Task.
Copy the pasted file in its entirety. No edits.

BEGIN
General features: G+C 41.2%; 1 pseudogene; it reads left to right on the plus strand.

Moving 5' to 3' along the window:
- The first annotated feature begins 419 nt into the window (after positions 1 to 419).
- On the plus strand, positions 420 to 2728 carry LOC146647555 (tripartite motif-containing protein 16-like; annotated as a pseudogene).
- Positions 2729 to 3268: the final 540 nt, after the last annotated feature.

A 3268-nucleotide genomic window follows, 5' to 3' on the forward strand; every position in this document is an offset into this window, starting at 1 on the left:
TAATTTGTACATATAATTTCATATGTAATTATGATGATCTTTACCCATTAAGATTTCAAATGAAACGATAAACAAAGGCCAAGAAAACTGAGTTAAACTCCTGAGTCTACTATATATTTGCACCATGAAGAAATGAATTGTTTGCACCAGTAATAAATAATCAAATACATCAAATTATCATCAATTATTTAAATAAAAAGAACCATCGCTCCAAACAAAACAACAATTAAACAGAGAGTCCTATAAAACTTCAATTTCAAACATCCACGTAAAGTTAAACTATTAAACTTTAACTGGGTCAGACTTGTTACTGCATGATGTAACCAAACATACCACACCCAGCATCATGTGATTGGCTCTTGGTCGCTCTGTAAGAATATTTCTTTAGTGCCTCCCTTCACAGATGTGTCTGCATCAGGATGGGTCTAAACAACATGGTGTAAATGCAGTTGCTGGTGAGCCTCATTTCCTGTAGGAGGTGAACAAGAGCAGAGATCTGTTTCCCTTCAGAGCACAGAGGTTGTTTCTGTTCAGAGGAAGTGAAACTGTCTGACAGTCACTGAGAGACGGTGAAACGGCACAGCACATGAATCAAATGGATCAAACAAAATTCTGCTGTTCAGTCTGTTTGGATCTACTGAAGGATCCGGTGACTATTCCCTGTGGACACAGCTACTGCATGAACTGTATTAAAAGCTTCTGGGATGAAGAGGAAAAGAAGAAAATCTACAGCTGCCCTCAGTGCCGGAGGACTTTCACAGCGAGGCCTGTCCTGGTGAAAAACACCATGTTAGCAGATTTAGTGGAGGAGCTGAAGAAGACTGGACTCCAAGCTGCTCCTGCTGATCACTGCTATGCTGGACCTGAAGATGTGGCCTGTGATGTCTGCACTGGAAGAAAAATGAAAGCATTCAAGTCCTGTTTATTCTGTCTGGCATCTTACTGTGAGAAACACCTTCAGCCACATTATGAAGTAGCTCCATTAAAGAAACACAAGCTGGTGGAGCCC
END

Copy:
General features: G+C 41.2%; 1 pseudogene; it reads left to right on the plus strand.

Moving 5' to 3' along the window:
- The first annotated feature begins 419 nt into the window (after positions 1 to 419).
- On the plus strand, positions 420 to 2728 carry LOC146647555 (tripartite motif-containing protein 16-like; annotated as a pseudogene).
- Positions 2729 to 3268: the final 540 nt, after the last annotated feature.

A 3268-nucleotide genomic window follows, 5' to 3' on the forward strand; every position in this document is an offset into this window, starting at 1 on the left:
TAATTTGTACATATAATTTCATATGTAATTATGATGATCTTTACCCATTAAGATTTCAAATGAAACGATAAACAAAGGCCAAGAAAACTGAGTTAAACTCCTGAGTCTACTATATATTTGCACCATGAAGAAATGAATTGTTTGCACCAGTAATAAATAATCAAATACATCAAATTATCATCAATTATTTAAATAAAAAGAACCATCGCTCCAAACAAAACAACAATTAAACAGAGAGTCCTATAAAACTTCAATTTCAAACATCCACGTAAAGTTAAACTATTAAACTTTAACTGGGTCAGACTTGTTACTGCATGATGTAACCAAACATACCACACCCAGCATCATGTGATTGGCTCTTGGTCGCTCTGTAAGAATATTTCTTTAGTGCCTCCCTTCACAGATGTGTCTGCATCAGGATGGGTCTAAACAACATGGTGTAAATGCAGTTGCTGGTGAGCCTCATTTCCTGTAGGAGGTGAACAAGAGCAGAGATCTGTTTCCCTTCAGAGCACAGAGGTTGTTTCTGTTCAGAGGAAGTGAAACTGTCTGACAGTCACTGAGAGACGGTGAAACGGCACAGCACATGAATCAAATGGATCAAACAAAATTCTGCTGTTCAGTCTGTTTGGATCTACTGAAGGATCCGGTGACTATTCCCTGTGGACACAGCTACTGCATGAACTGTATTAAAAGCTTCTGGGATGAAGAGGAAAAGAAGAAAATCTACAGCTGCCCTCAGTGCCGGAGGACTTTCACAGCGAGGCCTGTCCTGGTGAAAAACACCATGTTAGCAGATTTAGTGGAGGAGCTGAAGAAGACTGGACTCCAAGCTGCTCCTGCTGATCACTGCTATGCTGGACCTGAAGATGTGGCCTGTGATGTCTGCACTGGAAGAAAAATGAAAGCATTCAAGTCCTGTTTATTCTGTCTGGCATCTTACTGTGAGAAACACCTTCAGCCACATTATGAAGTAGCTCCATTAAAGAAACACAAGCTGGTGGAGCCC